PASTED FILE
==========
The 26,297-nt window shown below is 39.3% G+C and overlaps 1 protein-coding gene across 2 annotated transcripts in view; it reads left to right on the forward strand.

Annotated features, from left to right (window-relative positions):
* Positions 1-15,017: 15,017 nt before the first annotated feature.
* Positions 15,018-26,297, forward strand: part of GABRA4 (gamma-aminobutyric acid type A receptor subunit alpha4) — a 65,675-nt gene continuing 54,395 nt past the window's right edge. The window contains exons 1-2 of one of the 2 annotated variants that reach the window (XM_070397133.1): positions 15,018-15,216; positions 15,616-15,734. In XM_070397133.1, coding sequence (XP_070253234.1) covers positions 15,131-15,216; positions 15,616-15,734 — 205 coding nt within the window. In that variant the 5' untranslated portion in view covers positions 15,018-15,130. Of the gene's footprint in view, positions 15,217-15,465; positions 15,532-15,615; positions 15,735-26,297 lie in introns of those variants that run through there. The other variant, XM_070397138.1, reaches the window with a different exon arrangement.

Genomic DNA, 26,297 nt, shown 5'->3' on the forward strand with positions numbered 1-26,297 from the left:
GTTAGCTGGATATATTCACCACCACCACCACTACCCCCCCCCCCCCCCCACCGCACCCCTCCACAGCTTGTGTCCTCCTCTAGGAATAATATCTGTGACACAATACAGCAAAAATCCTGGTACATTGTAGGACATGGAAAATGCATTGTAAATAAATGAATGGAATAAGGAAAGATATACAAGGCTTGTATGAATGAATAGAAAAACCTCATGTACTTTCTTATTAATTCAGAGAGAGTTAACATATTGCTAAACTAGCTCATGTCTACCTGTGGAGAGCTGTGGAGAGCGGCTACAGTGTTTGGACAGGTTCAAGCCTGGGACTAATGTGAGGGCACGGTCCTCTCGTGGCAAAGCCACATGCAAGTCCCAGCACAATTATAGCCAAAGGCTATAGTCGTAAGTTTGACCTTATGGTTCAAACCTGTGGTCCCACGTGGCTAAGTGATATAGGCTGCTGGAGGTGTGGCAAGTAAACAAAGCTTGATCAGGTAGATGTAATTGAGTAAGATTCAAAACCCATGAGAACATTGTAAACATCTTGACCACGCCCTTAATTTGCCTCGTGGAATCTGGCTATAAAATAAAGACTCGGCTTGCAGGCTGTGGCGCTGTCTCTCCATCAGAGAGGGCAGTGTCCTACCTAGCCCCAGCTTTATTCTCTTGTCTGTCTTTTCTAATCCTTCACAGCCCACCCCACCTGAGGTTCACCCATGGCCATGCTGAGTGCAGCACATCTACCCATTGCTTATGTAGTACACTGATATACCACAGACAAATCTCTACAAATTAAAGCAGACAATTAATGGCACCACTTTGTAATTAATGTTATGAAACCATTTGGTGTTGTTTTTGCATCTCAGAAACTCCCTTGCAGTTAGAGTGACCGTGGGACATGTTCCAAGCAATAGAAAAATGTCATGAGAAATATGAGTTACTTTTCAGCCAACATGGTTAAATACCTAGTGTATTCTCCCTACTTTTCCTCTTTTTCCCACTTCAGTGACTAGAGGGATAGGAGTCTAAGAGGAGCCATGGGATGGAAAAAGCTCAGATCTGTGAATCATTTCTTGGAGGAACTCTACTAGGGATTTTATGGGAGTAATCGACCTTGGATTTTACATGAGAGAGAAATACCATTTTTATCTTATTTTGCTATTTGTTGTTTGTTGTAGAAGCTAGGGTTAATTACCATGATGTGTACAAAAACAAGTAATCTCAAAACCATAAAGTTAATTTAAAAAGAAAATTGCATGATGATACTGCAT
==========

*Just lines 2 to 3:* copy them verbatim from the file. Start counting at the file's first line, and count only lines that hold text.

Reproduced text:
Annotated features, from left to right (window-relative positions):
* Positions 1-15,017: 15,017 nt before the first annotated feature.